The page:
Overall: 3 1/16 x 2 9/16 x 1 3/8 in. (7.8 x 6.5 x 3.5 cm)
Gift of J. Pierpont Morgan, 1917
On view at The Met Fifth Avenue in Gallery 304
Board games, especially chess, were integral to medieval courtly culture, as they were regarded as essential to honing tactical skills for the battlefield. Chess pieces fashioned for aristocratic households reflect the chivalric ideals embedded in the game. This piece, probably made in London, of locally available walrus ivory, is one of three that may come from the same high-quality set. This chessman shows a knight on horseback battling a dragon. He wears a shirt and leggings of mail underneath his surcoat and his head is protected by a helmet with narrow slits for the eyes. The knight has just pierced the dragon's head with a sword now unfortunately lost. The virtuosic, three-dimensional carving and the level of spatial invention of the piece are extraordinary, and distinguish it as a masterpiece.
Georges Hoentschel (French, Paris 1855–1915 Paris)(until 1911; sold to Morgan); J. Pierpont Morgan, London and New York (1911–1913); Estate of J. Pierpont Morgan(1913–1917)
Pératé, André. Collections Georges Hoentschel: Ivoires, orfèvrerie religieuse, pierres. Vol. 2. Paris: Librairie Centrale des Beaux-Arts, 1911. no. 18, fig. XV.
The Metropolitan Museum of Art, The Pierpont Morgan Wing: A Brief Guide to the Art of the Renaissance, Medieval and Earlier Periods. New York: The Metropolitan Museum of Art, 1918. p. 12.
Koechlin, Raymond. Les Ivoires Gothiques Français: Volume I, Text. Paris: Editions Auguste Picard, 1924. no. 1257, p. 470.
Koechlin, Raymond. Les Ivoires Gothiques Français: Volume II, Catalogue. Paris: Editions Auguste Picard, 1924. no. 1257, p. 439.
Goldschmidt, Adolph. Die Elfenbeinskulpturen aus der romanischen Zeit, XI.-XIII. Jahrhundert. Vol. 4. Berlin: Bruno Cassirer, 1926. no. 267, pp. 8, 52, pl. LXXII.
Longhurst, M. H. English Ivories. London: G. P. Putnam's Sons, 1926. pp. 38–40, pl. 41, XLVIII.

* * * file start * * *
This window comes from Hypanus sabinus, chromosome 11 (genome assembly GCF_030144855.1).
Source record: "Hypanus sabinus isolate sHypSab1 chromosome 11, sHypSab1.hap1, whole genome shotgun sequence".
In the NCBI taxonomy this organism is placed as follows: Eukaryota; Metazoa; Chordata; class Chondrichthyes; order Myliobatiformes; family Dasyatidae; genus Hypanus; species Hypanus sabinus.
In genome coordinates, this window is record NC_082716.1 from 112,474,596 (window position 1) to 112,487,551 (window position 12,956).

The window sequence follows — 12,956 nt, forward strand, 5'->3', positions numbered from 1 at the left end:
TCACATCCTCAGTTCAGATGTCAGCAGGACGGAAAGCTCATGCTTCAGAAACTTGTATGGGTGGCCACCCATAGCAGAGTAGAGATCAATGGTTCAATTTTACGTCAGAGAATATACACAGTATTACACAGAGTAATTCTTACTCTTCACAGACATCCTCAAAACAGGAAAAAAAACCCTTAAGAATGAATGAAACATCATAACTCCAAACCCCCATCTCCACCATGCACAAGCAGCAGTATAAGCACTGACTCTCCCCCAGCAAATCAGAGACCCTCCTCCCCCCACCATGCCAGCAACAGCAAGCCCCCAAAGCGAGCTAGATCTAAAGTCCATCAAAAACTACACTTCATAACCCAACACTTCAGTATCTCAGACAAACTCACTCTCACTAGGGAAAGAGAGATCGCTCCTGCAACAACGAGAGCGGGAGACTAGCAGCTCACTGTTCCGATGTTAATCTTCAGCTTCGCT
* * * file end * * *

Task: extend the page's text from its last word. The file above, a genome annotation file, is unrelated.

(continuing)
Kohlhaussen, Heinrich. "Gotisches Kunstgewerbe." In Geschichte des Kunstgewerbes aller Zeiten und Völker, edited by Helmuth Theodor Bossert. Vol. 5. Berlin: E. Wasmuth, 1932. p. 478.
McNab Dennis, Jessie, and Charles K. Wilkinson. Chess: East and West, Past and Present. A Selection from the Gustavus A. Pfeiffer Collection. New York: The Metropolitan Museum of Art, 1968. no. 7.
Nickel, Helmut. "Sir Gawayne and the Three White Knights." The Metropolitan Museum of Art Bulletin, n.s., 28, no. 4 (December 1969). pp. 174-75, fig. 1.
Verdier, Philippe, Peter Brieger, and Marie Farquhar Montpetit, ed. Art and the Courts: France and England from 1259-1328. Vol. 1. Ottowa: National Gallery of Canada, 1972. no. 68b, pp. 151–52.
Verdier, Philippe, Peter Brieger, and Marie Farquhar Montpetit, ed. Art and the Courts: France and England from 1259-1328. Vol. 2. Ottowa: National Gallery of Canada, 1972. no. 68b, pp. 118–19, pl. 92.
Binski, Paul, and Jonathan J. G. Alexander, ed. Age of Chivalry: Art in Plantagenet England, 1200-1400. London: Royal Academy of Arts, 1987. no. 147, p. 148.
Barnet, Peter, ed. Images In Ivory: Precious Objects of the Gothic Age. Detroit: Detroit Institute of Arts, 1997. no. 51, pp. 218–19.
Sears, Elizabeth. "Ivory and Ivory Workers in Medieval Paris." In Images In Ivory: Precious Objects of the Gothic Age, edited by Peter Barnet. Detroit: Detroit Institute of Arts, 1997. no. 51, p. 24.
Bardiès-Fronty, Isabelle, and Anne-Elizabeth Dunn-Vaturi, ed. Art du Jeu, Jeu dans l'Art: De Babylone à l’Occident Médiéval. Paris: Musée National du Moyen Âge - Thermes et Hôtel de Cluny, 2012. no. 120, p.121.
Krohn, Deborah L., Ulrich Leben, and Daniëlle O. Kisluk-Grosheide, ed. Salvaging the Past: Georges Hoentschel and French Decorative Arts from The Metropolitan Museum of Art. New York and New Haven: Bard Graduate Center for Studies in the Decorative Arts, Design, and Culture, 2013. no. 130, p. 166.